Underway: Developing a Practical Way to 3D Print Truly Functional Objects
Research is underway to identify ways to 3D print fully functional objects.
One of the frustrating aspects of 3D printing is that the current set of machines permits only limited function within prints. Due to the typical single material used with the devices, the prints are mostly restricted to simple mechanical motion by 3D printing several parts adjacently in position for the desired actions.
In other words, you can 3D print a doorstop or mounting bracket, but you can’t 3D print a smartphone.
There has been several efforts to integrate functional materials within existing 3D printer designs, such as voxel8. The startup company introduced a development kit capable of embedding electrical circuits within a print by using a type of silver as a material to form wiring. While seemingly promising, we’ve heard almost nothing from the company for several years. One recent report indicates the company seems to be pursuing 3D printed footwear rather than electrical printing.
Thus we’re mostly stuck in simple 3D printing mode, at least until researchers develop radically different ways of 3D printing that can incorporate sensors, wiring, power and more. Such features could be used to, ultimately, 3D print a smartphone.
One team working on this problem is the Purdue Polytechnic Institute, where Prof. Richard M. Voyles’ robotics team has been inspired by the famous Terminator films. In the movies, a robot is apparently made from a liquid material that can reform on command, and yet still function. That’s a very far way from today’s 3D printing, but the question is whether 3D printing could be used to build such a device.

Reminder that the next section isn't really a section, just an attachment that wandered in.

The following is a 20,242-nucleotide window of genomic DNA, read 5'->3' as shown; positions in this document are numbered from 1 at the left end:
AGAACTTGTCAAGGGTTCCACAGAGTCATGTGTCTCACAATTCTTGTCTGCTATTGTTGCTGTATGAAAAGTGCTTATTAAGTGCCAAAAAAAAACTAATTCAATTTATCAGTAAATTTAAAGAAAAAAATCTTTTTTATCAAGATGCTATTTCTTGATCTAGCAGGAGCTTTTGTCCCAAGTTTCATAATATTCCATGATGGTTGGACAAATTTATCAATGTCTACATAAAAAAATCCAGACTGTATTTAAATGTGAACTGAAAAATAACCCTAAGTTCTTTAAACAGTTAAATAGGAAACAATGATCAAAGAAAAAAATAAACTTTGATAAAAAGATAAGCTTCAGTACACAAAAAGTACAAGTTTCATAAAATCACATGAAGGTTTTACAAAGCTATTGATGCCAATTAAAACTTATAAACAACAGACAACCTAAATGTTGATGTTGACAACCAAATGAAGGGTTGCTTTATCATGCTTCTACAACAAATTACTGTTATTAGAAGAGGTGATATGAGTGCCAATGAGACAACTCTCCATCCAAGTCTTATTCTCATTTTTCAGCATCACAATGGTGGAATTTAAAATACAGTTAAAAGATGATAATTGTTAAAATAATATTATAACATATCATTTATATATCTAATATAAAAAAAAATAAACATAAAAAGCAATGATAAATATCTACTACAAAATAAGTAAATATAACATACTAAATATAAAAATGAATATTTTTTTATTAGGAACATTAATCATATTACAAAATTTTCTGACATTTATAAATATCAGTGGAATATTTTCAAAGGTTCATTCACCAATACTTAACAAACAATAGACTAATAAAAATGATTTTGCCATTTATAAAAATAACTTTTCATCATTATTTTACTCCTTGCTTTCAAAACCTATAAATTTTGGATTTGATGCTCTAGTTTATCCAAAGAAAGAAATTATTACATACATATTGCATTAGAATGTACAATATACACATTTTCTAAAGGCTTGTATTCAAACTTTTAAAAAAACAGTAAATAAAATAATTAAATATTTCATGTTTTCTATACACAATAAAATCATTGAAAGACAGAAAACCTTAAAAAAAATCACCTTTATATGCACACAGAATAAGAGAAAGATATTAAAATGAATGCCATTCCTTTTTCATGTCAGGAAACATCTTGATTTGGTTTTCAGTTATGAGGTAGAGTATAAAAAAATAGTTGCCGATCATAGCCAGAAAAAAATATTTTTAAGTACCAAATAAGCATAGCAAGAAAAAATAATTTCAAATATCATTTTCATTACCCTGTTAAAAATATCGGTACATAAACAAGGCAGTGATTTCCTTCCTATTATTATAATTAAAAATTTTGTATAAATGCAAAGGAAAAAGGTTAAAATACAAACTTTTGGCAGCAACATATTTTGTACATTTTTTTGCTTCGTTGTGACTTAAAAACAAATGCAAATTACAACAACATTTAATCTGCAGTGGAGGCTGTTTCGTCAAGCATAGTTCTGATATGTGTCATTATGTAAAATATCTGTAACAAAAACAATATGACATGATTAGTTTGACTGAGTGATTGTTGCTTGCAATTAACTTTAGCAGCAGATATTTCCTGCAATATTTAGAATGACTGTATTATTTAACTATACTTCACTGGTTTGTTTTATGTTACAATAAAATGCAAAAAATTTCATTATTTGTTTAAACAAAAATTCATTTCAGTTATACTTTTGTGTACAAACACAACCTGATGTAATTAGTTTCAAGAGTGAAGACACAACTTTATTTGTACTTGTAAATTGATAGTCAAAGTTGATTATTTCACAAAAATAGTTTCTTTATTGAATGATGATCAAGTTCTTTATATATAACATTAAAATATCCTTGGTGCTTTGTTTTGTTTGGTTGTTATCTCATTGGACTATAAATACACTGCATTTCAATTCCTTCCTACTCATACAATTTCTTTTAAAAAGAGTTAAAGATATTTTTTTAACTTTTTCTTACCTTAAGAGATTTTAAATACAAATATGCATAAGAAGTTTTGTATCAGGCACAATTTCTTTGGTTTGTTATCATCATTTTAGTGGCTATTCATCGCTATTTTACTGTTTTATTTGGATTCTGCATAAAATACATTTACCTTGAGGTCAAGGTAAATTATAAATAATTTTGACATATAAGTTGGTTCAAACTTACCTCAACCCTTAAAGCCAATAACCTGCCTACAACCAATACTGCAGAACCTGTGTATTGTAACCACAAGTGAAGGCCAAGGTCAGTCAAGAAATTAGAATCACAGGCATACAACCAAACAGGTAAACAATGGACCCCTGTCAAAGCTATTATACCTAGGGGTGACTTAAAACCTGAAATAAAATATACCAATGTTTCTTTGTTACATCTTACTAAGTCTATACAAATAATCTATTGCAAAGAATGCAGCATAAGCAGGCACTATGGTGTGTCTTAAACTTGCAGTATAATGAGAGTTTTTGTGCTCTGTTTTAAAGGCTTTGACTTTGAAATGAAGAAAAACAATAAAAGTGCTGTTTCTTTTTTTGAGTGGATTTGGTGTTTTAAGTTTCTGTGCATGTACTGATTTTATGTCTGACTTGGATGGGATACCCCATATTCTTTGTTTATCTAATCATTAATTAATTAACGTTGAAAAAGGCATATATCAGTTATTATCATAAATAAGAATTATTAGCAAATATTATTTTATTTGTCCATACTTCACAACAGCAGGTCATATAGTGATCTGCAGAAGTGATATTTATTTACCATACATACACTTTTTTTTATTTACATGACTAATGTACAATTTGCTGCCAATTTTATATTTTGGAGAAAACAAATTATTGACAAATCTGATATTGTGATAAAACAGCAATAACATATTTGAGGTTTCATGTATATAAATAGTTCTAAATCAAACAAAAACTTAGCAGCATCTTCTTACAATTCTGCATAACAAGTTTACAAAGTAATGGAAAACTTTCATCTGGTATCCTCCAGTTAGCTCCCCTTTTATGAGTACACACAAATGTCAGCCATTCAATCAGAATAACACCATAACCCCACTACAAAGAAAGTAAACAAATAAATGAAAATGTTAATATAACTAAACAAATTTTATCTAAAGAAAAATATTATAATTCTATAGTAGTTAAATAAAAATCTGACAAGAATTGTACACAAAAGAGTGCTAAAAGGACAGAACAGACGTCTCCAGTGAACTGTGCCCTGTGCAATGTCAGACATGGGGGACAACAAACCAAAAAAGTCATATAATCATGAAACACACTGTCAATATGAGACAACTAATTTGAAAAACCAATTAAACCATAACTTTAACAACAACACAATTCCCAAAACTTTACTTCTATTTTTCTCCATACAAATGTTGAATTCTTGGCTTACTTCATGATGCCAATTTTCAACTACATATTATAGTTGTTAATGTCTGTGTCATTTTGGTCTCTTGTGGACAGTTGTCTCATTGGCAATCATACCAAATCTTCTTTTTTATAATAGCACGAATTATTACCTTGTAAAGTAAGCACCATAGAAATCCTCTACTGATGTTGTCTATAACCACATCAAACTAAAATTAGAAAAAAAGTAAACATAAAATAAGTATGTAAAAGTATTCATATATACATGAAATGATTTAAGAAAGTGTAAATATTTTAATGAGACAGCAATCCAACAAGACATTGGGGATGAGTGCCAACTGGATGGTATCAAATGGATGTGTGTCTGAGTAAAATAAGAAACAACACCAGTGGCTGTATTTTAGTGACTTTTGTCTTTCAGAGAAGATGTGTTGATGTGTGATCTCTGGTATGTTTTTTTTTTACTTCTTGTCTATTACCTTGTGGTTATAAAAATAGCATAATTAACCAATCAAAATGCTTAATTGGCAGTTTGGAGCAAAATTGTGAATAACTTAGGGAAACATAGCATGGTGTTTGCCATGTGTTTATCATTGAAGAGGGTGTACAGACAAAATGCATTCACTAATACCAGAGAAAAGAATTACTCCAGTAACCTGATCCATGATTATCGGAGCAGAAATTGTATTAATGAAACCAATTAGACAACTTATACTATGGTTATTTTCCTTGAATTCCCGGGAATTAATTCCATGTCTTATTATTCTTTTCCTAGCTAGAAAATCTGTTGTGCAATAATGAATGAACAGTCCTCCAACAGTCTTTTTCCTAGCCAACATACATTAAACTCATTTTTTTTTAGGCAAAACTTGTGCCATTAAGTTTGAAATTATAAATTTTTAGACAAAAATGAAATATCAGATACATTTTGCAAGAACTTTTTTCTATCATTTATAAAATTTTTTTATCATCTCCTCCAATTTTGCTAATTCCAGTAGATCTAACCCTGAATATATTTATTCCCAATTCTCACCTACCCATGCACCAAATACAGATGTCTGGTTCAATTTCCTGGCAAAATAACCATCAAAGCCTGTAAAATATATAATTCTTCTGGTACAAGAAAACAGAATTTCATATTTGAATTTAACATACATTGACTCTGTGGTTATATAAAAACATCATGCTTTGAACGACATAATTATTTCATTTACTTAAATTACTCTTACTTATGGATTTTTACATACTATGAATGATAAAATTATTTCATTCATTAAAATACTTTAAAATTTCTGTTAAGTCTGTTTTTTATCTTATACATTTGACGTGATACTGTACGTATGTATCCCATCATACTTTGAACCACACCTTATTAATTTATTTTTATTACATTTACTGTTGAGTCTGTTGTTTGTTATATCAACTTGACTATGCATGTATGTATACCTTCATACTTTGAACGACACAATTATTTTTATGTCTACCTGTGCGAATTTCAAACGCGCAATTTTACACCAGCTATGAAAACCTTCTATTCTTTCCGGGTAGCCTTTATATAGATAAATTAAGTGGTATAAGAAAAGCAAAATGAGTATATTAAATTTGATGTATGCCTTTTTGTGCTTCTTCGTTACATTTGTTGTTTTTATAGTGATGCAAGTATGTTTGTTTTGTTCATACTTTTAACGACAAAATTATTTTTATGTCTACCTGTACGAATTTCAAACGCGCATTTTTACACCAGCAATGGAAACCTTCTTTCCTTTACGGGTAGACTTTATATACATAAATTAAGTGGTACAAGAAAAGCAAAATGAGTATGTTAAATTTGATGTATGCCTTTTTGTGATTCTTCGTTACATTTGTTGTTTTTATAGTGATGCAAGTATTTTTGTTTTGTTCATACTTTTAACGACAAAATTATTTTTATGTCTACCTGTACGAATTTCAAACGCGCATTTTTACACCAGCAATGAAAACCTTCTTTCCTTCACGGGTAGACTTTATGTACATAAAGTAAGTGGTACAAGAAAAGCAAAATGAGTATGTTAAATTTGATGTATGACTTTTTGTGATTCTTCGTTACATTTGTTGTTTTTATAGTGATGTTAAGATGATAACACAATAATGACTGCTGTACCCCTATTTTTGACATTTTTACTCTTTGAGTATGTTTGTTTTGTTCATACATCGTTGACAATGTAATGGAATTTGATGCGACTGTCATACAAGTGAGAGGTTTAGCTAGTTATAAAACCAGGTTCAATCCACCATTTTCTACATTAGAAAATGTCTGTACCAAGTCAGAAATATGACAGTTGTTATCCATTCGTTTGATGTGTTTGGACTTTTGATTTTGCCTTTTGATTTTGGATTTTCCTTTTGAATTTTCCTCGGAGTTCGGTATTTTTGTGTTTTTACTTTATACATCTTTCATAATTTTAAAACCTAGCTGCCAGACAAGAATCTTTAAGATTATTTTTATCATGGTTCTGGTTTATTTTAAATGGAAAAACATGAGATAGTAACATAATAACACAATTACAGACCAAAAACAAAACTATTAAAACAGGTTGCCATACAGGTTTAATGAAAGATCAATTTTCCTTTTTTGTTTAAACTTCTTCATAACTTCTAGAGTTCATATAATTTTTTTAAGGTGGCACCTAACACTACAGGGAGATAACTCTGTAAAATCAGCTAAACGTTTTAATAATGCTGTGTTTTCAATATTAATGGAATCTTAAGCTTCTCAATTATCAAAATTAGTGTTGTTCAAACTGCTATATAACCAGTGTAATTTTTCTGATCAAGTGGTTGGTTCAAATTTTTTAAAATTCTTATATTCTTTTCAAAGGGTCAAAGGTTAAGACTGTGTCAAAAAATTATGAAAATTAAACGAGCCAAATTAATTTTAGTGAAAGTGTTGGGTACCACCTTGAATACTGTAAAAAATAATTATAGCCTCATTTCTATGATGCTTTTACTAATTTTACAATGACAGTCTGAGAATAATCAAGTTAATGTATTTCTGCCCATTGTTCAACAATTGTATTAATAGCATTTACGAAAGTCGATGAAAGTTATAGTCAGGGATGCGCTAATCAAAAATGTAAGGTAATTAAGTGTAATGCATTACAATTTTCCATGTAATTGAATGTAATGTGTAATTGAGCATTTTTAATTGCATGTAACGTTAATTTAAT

“Purdue Polytechnic Institute and the College of Engineering faculty are working to develop a multi-functional printer that could eventually let people print out ‘smart’ objects, including entire cellphones.
The project combines 3D structure printing with electronics printing and even algorithms to infuse sensing, computation and actuation throughout the materials, a melding of form and function.”
Professor Voyles says,
“We are synthesizing new materials that we can print in 3D that embody sensing and computation as well as structure.”
An example of this type of mechanism is a material the team has developed that is able to perform heat sensing: it shrinks or expands depending on the ambient temperature in a precise manner. If this material were added to other traditional materials, a kind of mechanical temperature sensor could be produced, for example.
Their work is planned to take several years, and I don’t doubt it. This is a radical departure from current 3D printing technology that will take time to identify and refine before commercialization.
But if successful, it could revolutionize manufacturing, as it would then be possible to 3D print custom functional objects on demand. The same benefits we see with current 3D printing could be leveraged for common functional items:
Low-volume manufacturing, with powerful highly specialized items appearing where they could not do so today due to the financial constraints of mass production
Customized functional items that match the owner specifically, such as a smartphone that fits the owner’s hand
Common functional components used as building blocks for many devices could be produced on demand, making the assembly of functional systems far easier
Production of fully functional objects in remote locations eliminates the need for shipping objects, which would be of particular interest for space exploration.
But enough dreaming; let’s await the researchers’ results.